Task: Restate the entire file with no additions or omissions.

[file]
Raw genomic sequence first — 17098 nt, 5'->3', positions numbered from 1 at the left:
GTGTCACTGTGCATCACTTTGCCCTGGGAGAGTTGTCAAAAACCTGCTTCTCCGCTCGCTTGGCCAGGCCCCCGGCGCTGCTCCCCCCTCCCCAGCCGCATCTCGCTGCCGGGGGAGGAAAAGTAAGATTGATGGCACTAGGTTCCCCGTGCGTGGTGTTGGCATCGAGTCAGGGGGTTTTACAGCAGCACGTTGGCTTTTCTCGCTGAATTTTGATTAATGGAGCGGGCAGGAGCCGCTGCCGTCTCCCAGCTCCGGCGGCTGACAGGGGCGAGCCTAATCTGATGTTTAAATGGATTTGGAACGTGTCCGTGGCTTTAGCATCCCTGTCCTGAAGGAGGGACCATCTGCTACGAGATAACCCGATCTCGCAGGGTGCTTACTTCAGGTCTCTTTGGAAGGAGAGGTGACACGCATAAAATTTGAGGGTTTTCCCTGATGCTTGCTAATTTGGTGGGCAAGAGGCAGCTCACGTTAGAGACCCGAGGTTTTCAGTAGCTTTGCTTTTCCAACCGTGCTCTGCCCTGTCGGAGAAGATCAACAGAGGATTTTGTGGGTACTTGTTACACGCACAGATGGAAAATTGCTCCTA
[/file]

Raw genomic sequence first — 17098 nt, 5'->3', positions numbered from 1 at the left:
GTGTCACTGTGCATCACTTTGCCCTGGGAGAGTTGTCAAAAACCTGCTTCTCCGCTCGCTTGGCCAGGCCCCCGGCGCTGCTCCCCCCTCCCCAGCCGCATCTCGCTGCCGGGGGAGGAAAAGTAAGATTGATGGCACTAGGTTCCCCGTGCGTGGTGTTGGCATCGAGTCAGGGGGTTTTACAGCAGCACGTTGGCTTTTCTCGCTGAATTTTGATTAATGGAGCGGGCAGGAGCCGCTGCCGTCTCCCAGCTCCGGCGGCTGACAGGGGCGAGCCTAATCTGATGTTTAAATGGATTTGGAACGTGTCCGTGGCTTTAGCATCCCTGTCCTGAAGGAGGGACCATCTGCTACGAGATAACCCGATCTCGCAGGGTGCTTACTTCAGGTCTCTTTGGAAGGAGAGGTGACACGCATAAAATTTGAGGGTTTTCCCTGATGCTTGCTAATTTGGTGGGCAAGAGGCAGCTCACGTTAGAGACCCGAGGTTTTCAGTAGCTTTGCTTTTCCAACCGTGCTCTGCCCTGTCGGAGAAGATCAACAGAGGATTTTGTGGGTACTTGTTACACGCACAGATGGAAAATTGCTCCTA